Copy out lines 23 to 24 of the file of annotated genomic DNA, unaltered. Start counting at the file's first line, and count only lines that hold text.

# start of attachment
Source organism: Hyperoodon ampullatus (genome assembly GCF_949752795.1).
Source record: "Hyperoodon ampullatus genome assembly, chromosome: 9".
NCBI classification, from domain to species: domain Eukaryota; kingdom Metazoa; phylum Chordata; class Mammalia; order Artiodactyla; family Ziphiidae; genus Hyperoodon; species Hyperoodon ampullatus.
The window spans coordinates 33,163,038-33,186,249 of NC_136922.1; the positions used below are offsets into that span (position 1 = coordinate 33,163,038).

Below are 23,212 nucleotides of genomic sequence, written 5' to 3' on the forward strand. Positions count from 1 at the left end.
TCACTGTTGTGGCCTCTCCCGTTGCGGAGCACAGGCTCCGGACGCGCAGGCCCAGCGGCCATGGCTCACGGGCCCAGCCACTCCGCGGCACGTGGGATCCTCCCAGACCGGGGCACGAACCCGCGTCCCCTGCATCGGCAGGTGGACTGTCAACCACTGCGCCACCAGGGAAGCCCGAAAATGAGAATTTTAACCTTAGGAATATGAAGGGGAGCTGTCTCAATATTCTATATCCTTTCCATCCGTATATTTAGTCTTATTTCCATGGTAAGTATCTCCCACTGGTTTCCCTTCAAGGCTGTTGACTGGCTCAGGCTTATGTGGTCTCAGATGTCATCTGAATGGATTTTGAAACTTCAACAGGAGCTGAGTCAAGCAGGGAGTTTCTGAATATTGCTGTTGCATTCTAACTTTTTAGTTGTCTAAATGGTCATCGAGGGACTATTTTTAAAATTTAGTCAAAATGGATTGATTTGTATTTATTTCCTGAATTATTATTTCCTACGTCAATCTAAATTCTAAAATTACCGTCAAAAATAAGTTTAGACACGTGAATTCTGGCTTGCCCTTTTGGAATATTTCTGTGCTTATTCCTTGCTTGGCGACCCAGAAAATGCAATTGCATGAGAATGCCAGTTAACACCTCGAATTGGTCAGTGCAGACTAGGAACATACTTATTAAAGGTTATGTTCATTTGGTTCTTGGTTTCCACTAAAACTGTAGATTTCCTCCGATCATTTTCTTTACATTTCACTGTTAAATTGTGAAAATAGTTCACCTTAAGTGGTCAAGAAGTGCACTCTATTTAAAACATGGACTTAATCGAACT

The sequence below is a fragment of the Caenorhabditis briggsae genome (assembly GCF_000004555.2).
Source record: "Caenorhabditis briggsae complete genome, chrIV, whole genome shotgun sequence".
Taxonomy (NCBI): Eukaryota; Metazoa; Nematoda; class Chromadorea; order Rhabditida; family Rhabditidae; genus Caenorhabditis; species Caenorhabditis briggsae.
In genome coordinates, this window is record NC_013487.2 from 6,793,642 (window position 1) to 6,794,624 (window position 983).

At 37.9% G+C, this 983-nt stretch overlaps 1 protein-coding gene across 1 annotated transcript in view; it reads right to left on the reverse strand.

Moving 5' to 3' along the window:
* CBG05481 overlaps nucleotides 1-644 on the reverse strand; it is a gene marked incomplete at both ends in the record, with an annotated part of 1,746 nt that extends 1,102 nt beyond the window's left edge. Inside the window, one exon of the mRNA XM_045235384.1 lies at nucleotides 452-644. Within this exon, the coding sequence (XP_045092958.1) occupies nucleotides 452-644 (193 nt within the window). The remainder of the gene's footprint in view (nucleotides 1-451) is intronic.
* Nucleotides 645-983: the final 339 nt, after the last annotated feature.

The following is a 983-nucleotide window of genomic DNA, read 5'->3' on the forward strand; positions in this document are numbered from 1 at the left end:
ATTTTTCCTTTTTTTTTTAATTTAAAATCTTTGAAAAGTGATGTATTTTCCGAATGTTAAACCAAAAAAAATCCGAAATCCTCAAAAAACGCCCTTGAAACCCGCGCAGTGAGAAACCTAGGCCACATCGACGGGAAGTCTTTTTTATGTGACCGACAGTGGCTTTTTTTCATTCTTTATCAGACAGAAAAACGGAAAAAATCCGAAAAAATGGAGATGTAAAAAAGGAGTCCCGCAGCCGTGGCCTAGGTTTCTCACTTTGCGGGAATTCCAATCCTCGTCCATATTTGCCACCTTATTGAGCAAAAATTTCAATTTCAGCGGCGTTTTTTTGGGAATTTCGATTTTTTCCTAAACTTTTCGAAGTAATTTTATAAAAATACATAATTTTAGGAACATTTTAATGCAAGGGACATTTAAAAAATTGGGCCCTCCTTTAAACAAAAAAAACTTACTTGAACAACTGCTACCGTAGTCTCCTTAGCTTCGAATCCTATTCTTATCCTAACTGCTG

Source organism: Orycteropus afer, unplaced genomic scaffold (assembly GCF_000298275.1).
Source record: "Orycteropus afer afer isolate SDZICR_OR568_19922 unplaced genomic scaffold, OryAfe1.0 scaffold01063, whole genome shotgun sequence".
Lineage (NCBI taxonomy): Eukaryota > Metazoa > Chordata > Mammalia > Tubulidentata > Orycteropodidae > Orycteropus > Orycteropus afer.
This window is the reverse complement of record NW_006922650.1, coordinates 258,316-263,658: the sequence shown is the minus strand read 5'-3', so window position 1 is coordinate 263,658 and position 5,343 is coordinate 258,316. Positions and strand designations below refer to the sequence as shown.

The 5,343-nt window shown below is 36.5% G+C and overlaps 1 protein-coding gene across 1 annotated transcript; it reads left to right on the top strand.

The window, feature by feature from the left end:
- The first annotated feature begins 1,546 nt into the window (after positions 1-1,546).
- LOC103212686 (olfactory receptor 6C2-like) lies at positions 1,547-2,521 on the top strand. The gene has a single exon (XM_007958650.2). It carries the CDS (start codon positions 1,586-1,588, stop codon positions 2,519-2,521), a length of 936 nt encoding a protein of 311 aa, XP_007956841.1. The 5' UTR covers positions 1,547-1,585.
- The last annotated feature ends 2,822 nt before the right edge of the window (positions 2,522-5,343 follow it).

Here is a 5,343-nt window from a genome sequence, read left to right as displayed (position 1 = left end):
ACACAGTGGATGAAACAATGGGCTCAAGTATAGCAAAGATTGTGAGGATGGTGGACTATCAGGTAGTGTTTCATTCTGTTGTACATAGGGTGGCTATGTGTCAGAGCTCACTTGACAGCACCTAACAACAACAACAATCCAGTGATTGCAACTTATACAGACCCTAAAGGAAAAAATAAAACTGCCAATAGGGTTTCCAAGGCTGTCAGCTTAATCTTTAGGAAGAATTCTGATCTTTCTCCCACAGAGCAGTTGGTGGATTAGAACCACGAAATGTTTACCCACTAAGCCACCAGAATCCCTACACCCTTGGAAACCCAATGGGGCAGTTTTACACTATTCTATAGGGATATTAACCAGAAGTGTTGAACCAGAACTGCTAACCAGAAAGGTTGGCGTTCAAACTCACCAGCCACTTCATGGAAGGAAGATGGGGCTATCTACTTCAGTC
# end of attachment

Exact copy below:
- The first annotated feature begins 1,546 nt into the window (after positions 1-1,546).
- LOC103212686 (olfactory receptor 6C2-like) lies at positions 1,547-2,521 on the top strand. The gene has a single exon (XM_007958650.2). It carries the CDS (start codon positions 1,586-1,588, stop codon positions 2,519-2,521), a length of 936 nt encoding a protein of 311 aa, XP_007956841.1. The 5' UTR covers positions 1,547-1,585.